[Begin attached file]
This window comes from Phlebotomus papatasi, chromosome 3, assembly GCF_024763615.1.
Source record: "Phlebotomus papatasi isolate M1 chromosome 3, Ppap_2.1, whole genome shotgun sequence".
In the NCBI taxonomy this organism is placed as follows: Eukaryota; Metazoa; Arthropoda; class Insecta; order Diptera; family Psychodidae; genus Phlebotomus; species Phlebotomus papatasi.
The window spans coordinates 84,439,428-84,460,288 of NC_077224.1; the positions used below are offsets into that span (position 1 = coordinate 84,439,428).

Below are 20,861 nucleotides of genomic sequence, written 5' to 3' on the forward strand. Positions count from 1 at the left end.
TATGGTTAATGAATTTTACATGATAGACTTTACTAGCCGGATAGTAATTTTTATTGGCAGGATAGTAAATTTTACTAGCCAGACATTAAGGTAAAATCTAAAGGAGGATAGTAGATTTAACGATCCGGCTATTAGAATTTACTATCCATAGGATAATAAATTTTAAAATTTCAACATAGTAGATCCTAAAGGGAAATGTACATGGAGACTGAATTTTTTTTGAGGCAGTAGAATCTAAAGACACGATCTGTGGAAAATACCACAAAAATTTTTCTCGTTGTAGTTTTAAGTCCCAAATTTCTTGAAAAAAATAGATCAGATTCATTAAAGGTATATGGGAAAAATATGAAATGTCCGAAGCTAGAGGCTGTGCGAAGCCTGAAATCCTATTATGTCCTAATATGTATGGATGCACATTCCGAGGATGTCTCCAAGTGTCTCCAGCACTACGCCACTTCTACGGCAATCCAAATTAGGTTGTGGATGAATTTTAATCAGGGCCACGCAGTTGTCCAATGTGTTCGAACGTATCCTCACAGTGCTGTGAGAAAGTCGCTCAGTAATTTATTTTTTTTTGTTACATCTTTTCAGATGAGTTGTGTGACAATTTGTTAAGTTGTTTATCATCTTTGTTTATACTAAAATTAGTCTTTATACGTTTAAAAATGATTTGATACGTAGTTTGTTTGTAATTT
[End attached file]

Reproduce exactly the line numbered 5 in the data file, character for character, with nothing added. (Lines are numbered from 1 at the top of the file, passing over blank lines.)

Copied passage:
Below are 20,861 nucleotides of genomic sequence, written 5' to 3' on the forward strand. Positions count from 1 at the left end.